The Wastelands itself consists of three distinct parts, each encircling the others: Atawe’s Belt, the Barrens, the Arid Sea. Each of the outer rings is a few hundred kilometers in width, while the Arid Sea which nestles in the center could swallow the two rings whole. Each section of the Wastes possesses its own series of obstacles and difficulties, ranging from roving bands of bandits, bloodthirsty military units, swarms of football-sized insects, and huge, shambling beasts. All areas contain lethal levels of post-holocaustic radiation which increase in intensity the further into the Wastes one travels; a normal human individual must intake constant doses of potassium iodine in the form of red-papered cigarettes to combat this radiation. Any one of these elements are enough to keep most out of the area, but all them and more combined with the harsh, unyielding reality of the desert make the Wastelands a haven for only the most hearty or foolhardy.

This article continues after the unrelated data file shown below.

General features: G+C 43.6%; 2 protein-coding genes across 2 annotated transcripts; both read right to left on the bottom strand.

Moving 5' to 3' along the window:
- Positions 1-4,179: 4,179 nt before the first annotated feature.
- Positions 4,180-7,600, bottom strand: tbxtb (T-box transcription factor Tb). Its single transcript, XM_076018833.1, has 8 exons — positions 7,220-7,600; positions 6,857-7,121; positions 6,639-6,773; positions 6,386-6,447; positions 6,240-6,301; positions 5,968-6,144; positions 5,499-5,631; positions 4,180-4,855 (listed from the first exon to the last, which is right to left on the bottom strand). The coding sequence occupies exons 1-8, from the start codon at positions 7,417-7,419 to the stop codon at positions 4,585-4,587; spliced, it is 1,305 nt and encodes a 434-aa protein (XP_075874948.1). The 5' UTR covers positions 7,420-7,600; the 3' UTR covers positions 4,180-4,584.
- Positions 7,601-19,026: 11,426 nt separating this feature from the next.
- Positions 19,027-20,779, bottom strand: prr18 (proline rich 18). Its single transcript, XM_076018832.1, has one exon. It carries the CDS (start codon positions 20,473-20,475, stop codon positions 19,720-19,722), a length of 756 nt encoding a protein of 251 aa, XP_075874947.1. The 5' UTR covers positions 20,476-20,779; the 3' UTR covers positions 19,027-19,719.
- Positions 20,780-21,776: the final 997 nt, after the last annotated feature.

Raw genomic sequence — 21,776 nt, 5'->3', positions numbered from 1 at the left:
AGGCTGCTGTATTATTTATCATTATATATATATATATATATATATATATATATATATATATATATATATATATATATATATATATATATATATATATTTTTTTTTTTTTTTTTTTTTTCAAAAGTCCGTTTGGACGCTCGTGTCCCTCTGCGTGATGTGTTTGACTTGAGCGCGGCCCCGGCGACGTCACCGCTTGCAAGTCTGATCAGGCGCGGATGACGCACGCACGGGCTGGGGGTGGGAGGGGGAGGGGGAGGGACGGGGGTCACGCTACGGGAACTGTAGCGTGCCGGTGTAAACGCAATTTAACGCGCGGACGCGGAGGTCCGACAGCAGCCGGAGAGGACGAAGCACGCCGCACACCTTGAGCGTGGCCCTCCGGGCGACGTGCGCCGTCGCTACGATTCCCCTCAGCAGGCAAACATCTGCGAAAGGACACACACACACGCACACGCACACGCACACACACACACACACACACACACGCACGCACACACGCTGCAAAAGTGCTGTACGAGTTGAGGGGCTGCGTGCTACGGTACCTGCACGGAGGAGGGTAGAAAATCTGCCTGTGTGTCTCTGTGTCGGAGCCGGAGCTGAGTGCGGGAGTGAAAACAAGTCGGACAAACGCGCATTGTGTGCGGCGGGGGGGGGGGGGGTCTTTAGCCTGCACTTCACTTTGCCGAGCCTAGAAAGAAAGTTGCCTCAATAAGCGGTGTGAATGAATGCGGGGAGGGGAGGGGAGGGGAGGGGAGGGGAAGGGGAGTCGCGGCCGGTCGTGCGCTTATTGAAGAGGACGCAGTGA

Many would be happy to believe the Wastelands house only the uncivilized: the criminals of higher-tech territories like Metro, the frontiersmen who forge onward for the sheer challenge of it, the genetic throwbacks of a post-holocaustic society. To imagine cultures living and thriving among the burning sands requires an element of imagination that even those who live in the outer Wastes lack, at least until they see their first caravan of desert dwellers emerging from the shimmering heat.
A land of intrigue, cruelty and death, the Wastelands have but one rule:Survival of the fittest.
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Regardless of our vintages, we also do a lot of stuff. We’re writers, artists, and graphic designers. We’re professionals, all in our own specific fields. We’re all gamers, and that’s all that matters.
We have all gotten together, added our own spice to the recipe, and this is what we cooked up. It’s a bit rare, a bit salty, a bit spicy, but so is most food, if you think about it. Good food is the kind that makes you want to go back for more. The desert is going to leave you dry, and we have water in our gear.
To whet your appetite, we’ve dredged the mine of our gaming mojo to bring you something you’ve always wanted; something the same, but different. A bit of curry tossed into your tortilla, if you will. Skin that six shooter and see what happens, sonny.
We’re going for a ride.
content copyright 2007 House Woelf Productions